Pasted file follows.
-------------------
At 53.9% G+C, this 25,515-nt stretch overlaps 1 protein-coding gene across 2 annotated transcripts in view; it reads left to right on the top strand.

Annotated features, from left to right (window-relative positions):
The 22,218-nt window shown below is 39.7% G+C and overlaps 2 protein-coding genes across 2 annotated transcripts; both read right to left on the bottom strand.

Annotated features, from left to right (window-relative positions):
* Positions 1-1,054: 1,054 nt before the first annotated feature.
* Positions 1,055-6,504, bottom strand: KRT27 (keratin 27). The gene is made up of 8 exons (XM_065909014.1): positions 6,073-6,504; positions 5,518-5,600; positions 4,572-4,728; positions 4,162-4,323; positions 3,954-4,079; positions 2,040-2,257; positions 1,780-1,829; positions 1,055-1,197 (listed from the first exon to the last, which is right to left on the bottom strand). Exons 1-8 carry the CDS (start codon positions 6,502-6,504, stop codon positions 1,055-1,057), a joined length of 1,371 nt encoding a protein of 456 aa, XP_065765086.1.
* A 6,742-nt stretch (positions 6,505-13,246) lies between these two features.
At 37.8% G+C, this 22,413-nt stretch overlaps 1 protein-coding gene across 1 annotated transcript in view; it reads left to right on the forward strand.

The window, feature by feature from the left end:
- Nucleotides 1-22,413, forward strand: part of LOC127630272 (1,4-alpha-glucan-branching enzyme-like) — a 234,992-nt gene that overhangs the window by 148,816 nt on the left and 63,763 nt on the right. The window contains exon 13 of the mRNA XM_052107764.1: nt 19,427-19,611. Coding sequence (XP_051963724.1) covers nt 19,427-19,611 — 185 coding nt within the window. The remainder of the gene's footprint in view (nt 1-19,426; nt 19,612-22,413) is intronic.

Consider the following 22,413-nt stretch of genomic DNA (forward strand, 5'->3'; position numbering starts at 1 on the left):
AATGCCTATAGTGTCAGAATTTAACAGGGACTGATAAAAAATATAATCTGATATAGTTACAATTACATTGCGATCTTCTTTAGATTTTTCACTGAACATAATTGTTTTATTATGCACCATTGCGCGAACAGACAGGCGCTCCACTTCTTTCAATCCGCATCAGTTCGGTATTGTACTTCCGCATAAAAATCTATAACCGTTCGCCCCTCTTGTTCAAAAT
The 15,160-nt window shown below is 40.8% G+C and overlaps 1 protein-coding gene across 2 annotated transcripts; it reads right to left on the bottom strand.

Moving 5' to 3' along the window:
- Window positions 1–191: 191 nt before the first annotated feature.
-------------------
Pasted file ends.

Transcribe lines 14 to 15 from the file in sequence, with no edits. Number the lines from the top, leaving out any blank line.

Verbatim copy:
Moving 5' to 3' along the window:
- Window positions 1–191: 191 nt before the first annotated feature.